I also like to sight-in a hunting rifle for one load that it really likes and then leave it alone. I’m not one to be switching ammo around. Consequently, this Ruger will be shooting the Federal .30/06 factory load that uses the 165 gr Trophy Bonded Tip bullet. Sighted 3 inches high at 100 yds, this rifle will regularly stick three bullets into a group that goes just a hair over an inch. And it would probably beat that group size if someone who can really shoot were to get hold of the rifle. Trouble is, now if I miss that big buck I simply won’t have much of anyone to blame except myself.

Many of you could probably do these relatively minor improvements all by yourself. But I learned a long time ago that a man ought to know his limitations. And, for some odd, reason I found that things just work a whole lot better when I let a custom gunsmith take care of such things for me.

So I’ve got my hunting rifle tuned up, got my ammo in hand, and my old hunting boots and coat will last another year.  So, a couple of cans of beanie weenies and I’m good to go. How about you?

Posted in Adventures, Gear, Outdoor Living, Projects, Rifles | Tagged , , , , , , | 3 Comments


Photo shoot yesterday with Shane Jahn. We were trying to do a modern rendition of the famous photo of African hunter/adventurer Frederick Courteney Selous.
“Photo shoot yesterday with Shane Jahn. We were trying to do a modern rendition of the famous photo of African hunter/adventurer Frederick Courteney Selous.

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Thoughts on the Scout Rifle

scout-rifles-jeff-cooper-styer-sheriff-jim-wilsonCol. Jeff Cooper began to experiment with the concept that would come to be called the Scout Rifle in the 1960’s. Essentially, he wanted a light, powerful rifle that would be equally qualified to handle most hunting chores and also serve as a personal defense weapon. He did not conceive it as a weapon with which to engage in pitched battles but rather as a defensive tool for the individual who needed to keep his attackers at a distance and have time to get away from the confrontation.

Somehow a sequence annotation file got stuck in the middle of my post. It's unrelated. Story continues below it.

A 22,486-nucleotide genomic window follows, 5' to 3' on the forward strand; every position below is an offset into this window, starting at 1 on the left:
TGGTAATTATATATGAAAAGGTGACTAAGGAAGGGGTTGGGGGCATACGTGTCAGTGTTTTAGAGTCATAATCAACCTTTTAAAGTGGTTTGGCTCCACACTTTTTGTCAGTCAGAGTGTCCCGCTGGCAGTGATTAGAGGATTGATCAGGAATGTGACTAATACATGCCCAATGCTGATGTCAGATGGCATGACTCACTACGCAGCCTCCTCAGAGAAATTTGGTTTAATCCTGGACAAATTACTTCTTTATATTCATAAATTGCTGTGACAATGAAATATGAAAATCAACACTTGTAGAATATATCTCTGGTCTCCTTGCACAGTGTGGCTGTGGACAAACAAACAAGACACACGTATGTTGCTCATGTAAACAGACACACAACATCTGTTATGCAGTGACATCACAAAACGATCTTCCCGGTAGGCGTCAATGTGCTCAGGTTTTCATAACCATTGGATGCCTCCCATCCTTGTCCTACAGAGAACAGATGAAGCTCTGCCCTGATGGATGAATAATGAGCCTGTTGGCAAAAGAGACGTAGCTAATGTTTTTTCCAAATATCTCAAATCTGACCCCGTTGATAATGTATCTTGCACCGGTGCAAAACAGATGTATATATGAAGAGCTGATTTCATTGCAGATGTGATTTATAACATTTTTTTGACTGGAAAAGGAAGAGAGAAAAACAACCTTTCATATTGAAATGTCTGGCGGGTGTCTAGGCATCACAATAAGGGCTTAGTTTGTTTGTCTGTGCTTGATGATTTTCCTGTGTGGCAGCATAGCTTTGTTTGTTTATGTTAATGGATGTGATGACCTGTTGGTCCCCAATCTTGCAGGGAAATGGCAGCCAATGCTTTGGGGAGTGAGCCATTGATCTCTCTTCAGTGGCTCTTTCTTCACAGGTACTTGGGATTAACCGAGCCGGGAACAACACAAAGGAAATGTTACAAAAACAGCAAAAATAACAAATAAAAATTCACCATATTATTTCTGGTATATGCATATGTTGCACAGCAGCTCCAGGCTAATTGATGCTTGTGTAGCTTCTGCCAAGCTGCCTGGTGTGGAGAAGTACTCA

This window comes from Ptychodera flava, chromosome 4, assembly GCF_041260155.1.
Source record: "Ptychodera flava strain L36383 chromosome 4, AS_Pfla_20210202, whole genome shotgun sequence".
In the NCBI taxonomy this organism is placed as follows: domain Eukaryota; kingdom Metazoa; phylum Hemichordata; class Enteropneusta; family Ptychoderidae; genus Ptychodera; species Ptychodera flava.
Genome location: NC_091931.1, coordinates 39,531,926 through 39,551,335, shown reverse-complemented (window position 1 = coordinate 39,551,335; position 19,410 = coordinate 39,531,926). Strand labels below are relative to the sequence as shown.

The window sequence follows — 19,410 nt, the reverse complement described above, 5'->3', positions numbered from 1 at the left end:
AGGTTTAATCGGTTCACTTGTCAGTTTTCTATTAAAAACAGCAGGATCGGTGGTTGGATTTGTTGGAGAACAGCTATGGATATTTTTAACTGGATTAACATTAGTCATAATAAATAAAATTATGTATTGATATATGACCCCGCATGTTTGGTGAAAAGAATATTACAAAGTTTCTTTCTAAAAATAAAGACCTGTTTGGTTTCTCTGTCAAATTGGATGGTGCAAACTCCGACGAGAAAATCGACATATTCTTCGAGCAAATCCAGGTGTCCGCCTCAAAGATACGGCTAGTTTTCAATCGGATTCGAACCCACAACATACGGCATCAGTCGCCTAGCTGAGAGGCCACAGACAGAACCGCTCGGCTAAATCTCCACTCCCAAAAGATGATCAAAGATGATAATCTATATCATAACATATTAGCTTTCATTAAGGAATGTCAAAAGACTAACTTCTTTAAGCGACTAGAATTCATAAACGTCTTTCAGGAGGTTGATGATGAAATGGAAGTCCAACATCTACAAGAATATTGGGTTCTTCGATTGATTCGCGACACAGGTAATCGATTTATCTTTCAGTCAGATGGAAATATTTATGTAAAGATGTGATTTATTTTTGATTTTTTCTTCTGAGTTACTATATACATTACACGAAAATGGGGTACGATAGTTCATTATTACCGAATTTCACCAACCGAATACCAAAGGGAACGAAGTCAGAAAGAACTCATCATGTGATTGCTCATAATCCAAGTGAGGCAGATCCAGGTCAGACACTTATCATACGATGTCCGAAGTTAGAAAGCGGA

Throughout his own research and development, Cooper designed, and had built, several custom rifles that illustrated the evolutionary process of his design. Ultimately, he set the loose parameters as being a .308 bolt-action carbine one meter (just less than 40 inches) in length and weighing about 6.6 pounds when tricked out with sling and optics. It should also have ghost-ring iron sights.

The most notable characteristic of his concept was the fact that the rifle would be fitted with a forward-mounted scope. This allowed for ease of carrying the rifle, easier access to the action for loading and other functions, and improvement of the shooter’s peripheral vision.

Prior to his death, in 2006, Cooper could only get one gun company interested in the Scout Rifle concept and that was Steyr. The rest just weren’t having any of it. The colonel used his Steyr Scout on several successful trips to Africa and on a number of head of North American game animals.

What is interesting is that, all these years after Cooper’s death, gun companies are now realizing that their customers are quite interested in the Scout concept. Currently, in addition to the Steyr, we have Scout Rifles available from Mossberg, Ruger, and Savage. And who knows who else we’ll hear from between now and the 2016 SHOT Show.

I believe that the reason for this interest is the fact that, to begin with, Cooper’s Scout concept is a sound one. Today’s shooters see a value in having a general utility rifle that takes care of both hunting and defensive needs. And, while the AR is currently the American Sweetheart not everyone needs or wants a semi-auto carbine.

To date, I have had the opportunity to spend time afield with the Mossberg, Ruger, and Steyr, Scouts. I suspect that I will soon be able to add the Savage to that list as well. I like the concept of a short, light bolt-action carbine. And the .308 Winchester (7.62 NATO) cartridge is one of the most useful rounds that has ever been conceived.

Personally, however, I have tried the forward-mounted scope and don’t really care for the concept. It inhibits the scopes natural light-gathering qualities and is difficult to use in certain lighting situations. I also will freely admit that I am more used to having the scope mounted in the conventional position as it is on my other rifles. I prefer to use 1-4X scopes that, on the lowest settings, allow me to shoot with both eyes open, thus improving my peripheral vision.

But all of that is okay because the Scout Rifle concept is not written in stone. Col. Cooper’s guidelines are a good place to start in working up your own light utility rifle but you should trick it out to suit your own personal needs. Heck, if you even choose to acquire an AR in .308 and you shoot it well, more power to you. At the end of the day, it is not what you have, but it is all about what you can do with it.

Like the 1911 fighting pistol, the Scout Rifle is part of the legacy that Jeff Cooper bequeathed us.

Posted in Gear, Men At Arms, Personal Defense, Rifles | Tagged , , , , , , , , | 3 Comments